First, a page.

Help with a new build

Hey guys/gals :hello:

looking to build a new computer for my dad since his failed. So far this is what i've come up with:
-i5 2500k (cpu) or i5 2400 (is there any major difference)?
-Biostar TP67B+LGA 1155 p67 ATX intel (motherboard)
-Vortex 3620 ATX (tower)
-Eagle Technologies Voltas X500 Watt (power supply)
-I have the ram needed.
-As for the optical drives and hard drive can I just use the one's from my dad's old computer? (it was a dimension 8400)
-Also what should I do about a graphics card? My dad isn't really going to be playing any games he usually uses the computer for stock trading and so forth he also records on screen stuff a lot with a few programs.

any help would be appreciated
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  1. I would not buy that Motherboard or PSU if I were you. I haven't heard of the PSU and skimping out on the PSU is BAD. It could potentially fail and fry your whole computer if it's unreliable...go with something like this:

    I would also go with another motherboard, since BIOSTAR has a reputation of not being too good..something like this would work perfectly:

    It contains a Z68 chipset, which allows for Virtu, which is a switch btwn a discrete gfx card and the onboard gfx to save power, which is good.
  2. not doubting you as you certainly do know more than me but I chose these off of ratings:

    aslo what about these two:

    -Also could you provide more insight on why I shouldn't get the motherboard?
  3. The motherboard is a docking station for your components, I never pick one that is extremely high in price, but I do pick motherboards that are from a reputable brand such as ASUS, Gigabyte, MSI, or ASRock. I always pick reputable brands because I feel better knowing that chances are, the motherboard sent to my house won't be defective while other companies' motherboard might be. It's just a feeling, but I mean, chances are, the BIOSTAR motherboard would work too, however, I always learned to steer clear of motherboards that aren't one of the major companies. As for the chipset, the Z68 chipset contains 2 important features.
    1. Virtu - This allows you to plug your monitor cable to the motherboard video output (normally the onboard video)...with Virtu enabled, the machine will use the GFX card when doing graphics intensive work (such as games), and the motherboard will switch to the onboard video when you're not doing graphics intensive work (such as web browsing)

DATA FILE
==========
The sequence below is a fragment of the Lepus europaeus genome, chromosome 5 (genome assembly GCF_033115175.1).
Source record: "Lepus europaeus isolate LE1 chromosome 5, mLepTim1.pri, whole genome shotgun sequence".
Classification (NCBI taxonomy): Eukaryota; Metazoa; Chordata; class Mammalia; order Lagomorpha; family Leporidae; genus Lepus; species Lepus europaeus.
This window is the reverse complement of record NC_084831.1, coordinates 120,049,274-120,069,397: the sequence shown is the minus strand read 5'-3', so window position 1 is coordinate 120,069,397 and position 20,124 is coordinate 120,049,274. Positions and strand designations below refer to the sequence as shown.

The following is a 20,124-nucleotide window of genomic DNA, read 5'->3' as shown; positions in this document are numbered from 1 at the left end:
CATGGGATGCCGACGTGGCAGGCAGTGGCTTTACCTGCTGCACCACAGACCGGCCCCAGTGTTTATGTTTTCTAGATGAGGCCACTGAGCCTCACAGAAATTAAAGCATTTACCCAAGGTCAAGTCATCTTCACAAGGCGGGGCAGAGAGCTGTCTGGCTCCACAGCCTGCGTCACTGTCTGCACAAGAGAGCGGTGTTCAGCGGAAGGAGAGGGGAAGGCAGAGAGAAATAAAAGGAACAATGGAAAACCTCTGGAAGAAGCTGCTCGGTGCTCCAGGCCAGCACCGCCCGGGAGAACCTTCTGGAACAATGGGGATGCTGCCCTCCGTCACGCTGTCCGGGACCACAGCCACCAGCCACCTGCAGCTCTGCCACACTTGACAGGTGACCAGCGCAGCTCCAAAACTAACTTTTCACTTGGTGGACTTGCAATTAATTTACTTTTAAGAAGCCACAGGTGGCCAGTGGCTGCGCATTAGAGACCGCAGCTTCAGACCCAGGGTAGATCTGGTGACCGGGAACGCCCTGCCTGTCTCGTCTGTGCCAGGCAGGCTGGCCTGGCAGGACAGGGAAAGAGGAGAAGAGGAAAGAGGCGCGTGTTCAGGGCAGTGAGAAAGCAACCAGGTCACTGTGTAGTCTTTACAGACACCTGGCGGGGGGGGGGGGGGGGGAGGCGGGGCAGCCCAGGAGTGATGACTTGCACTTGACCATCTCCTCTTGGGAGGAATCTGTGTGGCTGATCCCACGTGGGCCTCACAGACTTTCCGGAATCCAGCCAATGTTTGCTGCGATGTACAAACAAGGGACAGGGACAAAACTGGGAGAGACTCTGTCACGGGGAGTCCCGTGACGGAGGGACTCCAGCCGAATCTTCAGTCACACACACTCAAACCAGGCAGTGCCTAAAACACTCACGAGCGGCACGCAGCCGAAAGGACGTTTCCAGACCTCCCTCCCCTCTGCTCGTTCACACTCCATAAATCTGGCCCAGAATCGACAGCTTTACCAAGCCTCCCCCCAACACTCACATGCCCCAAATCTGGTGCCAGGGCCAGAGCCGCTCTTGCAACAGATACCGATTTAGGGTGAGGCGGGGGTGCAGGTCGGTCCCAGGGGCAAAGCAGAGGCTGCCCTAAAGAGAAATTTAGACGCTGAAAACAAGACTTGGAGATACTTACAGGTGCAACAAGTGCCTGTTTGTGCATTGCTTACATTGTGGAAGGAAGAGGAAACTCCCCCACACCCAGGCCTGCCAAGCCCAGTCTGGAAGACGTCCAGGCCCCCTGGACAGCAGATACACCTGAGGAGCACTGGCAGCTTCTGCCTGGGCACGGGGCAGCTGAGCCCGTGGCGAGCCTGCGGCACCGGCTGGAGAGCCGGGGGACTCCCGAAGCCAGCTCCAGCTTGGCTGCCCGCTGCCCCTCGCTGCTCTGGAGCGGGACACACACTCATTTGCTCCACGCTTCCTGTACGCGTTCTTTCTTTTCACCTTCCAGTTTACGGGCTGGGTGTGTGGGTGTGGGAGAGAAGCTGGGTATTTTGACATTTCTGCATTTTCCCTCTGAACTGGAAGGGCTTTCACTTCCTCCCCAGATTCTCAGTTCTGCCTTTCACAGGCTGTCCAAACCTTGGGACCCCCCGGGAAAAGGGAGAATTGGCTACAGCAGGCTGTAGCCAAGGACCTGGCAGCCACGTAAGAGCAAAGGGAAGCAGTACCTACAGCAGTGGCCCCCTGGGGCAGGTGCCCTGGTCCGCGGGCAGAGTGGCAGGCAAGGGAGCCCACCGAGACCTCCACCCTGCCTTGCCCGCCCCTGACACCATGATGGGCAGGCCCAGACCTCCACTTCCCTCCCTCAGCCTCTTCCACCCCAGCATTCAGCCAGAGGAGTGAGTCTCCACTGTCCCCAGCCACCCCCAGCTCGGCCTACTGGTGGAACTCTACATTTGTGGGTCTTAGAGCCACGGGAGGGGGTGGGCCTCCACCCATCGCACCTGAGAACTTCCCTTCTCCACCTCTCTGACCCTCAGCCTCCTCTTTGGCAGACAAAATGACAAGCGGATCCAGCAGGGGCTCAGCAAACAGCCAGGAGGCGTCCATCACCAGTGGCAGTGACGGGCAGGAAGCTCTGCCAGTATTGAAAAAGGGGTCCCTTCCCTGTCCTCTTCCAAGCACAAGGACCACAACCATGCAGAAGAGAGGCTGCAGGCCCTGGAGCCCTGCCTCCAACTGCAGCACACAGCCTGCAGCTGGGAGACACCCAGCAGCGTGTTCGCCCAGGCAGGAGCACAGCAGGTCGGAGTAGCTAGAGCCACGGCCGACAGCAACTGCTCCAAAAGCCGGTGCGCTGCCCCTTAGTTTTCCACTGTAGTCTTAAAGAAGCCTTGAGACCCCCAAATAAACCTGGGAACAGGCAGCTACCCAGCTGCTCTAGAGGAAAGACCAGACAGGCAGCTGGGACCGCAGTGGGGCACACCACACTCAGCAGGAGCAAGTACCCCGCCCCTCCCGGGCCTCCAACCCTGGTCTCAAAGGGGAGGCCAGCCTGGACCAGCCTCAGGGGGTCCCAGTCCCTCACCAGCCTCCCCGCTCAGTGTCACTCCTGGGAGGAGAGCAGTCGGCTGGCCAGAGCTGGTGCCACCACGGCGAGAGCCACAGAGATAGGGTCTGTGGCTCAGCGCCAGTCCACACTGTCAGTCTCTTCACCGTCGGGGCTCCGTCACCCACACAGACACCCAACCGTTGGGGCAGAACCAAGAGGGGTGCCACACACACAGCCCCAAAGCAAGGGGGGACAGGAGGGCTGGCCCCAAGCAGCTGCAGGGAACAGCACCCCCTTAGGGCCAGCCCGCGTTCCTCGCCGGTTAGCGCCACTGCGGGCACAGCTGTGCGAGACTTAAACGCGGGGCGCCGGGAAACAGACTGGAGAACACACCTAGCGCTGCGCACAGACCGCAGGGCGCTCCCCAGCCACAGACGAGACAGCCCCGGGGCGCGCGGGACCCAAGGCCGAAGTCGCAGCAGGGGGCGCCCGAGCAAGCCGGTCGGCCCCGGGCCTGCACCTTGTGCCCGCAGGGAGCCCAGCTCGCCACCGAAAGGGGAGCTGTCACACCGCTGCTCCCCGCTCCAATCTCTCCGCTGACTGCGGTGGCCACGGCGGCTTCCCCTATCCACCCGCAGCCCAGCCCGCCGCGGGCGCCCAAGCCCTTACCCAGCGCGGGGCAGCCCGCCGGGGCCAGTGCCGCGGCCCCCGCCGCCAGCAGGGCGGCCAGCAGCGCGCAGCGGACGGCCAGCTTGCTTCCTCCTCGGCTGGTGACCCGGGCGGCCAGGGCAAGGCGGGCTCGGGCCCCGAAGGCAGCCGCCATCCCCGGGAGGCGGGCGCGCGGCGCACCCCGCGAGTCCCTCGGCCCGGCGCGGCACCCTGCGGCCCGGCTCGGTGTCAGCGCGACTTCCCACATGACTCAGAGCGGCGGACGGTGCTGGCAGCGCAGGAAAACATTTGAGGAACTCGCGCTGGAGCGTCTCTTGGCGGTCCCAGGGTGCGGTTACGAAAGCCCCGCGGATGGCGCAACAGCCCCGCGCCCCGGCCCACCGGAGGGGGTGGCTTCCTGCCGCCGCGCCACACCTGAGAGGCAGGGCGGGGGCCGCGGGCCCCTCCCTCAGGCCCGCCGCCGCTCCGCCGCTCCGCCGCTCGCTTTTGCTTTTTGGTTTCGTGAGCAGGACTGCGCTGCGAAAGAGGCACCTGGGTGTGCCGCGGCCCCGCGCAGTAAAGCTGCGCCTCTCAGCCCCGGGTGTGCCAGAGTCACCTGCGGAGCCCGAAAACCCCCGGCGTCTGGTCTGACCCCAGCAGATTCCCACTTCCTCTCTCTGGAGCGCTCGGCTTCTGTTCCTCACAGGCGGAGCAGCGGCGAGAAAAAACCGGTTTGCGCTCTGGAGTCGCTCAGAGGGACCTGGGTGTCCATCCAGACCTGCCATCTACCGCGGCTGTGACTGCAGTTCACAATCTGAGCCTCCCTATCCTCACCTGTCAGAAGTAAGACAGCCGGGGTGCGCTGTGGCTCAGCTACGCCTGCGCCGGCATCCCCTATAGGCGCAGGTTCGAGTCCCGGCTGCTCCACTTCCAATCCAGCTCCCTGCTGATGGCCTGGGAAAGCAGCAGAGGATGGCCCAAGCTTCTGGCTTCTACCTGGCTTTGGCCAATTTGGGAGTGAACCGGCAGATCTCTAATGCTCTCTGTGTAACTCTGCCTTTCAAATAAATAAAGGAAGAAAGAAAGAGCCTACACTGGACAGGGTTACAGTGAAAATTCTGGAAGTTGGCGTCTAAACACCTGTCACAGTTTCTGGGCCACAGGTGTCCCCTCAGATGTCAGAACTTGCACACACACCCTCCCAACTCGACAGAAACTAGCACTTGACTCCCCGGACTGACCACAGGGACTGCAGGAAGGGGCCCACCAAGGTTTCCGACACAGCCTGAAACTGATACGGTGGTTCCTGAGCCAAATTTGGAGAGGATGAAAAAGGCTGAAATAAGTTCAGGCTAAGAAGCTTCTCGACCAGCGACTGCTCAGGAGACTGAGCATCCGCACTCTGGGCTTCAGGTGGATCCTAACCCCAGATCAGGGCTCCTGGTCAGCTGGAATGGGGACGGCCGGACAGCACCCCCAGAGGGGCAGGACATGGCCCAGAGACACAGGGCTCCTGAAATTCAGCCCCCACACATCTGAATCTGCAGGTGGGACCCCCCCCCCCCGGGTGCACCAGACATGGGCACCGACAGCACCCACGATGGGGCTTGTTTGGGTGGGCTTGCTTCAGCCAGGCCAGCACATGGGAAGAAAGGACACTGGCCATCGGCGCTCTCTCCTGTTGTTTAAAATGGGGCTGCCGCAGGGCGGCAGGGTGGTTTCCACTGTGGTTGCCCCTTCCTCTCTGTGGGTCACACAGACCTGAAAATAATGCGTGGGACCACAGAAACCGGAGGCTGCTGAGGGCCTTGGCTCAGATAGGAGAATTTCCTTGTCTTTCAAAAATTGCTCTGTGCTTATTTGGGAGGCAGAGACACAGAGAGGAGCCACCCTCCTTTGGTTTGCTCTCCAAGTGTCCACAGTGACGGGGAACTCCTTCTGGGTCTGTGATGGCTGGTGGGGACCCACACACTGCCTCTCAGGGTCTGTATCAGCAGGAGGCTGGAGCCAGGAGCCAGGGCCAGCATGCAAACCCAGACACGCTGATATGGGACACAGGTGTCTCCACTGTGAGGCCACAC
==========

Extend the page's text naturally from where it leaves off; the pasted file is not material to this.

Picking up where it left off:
2. Smart Response Technology - This feature enables you to couple a standard HDD with an SSD and boost the performance of the HDD by caching most used applications on the SSD...I believe Tom's did a test and it really doesn't do too much to speed the system up (just use the SSD as a boot drive).

    Also the Power Supply is the "heart" of your computer. It provides the power and the circuitry contains safety switches and systems to not damage your computer in case of failure...some cheaper PSUs don't have a good safety and this might cause damage to your components (RAM, Motherboard, CPU) if the PSU fails. Also the PSU provides power, and so the "wattage" is normally the max wattage (although some do provide more power than what the company said).
    Personally I would go with a company such as FSP or Seasonic, although some Antec and Corsair PSUs are reliable (they're normally made by FSP or Seasonic)
  4. Definitely lot to think about, what about this one: I ask because I'm looking at the store near me.
  5. That one works but isn't a Z68 chipset and also the PCIe 2.0 x16 slots run at x16 and x4, which isn't recommended if you're going to crossfire
  6. Thanks for all the help just want to get the right one, is that fine? It is in my price range and from what you've said it seems to be good.
  7. It's good, however, the PCIe x.0 x16 slots are again, x16 and x4, which is not great for CF/SLI
    I'm gonna go with this board still, since it has a x16, x8, and x4 PCIe slot. However, the ASUS board is good too if you really want to go with ASUS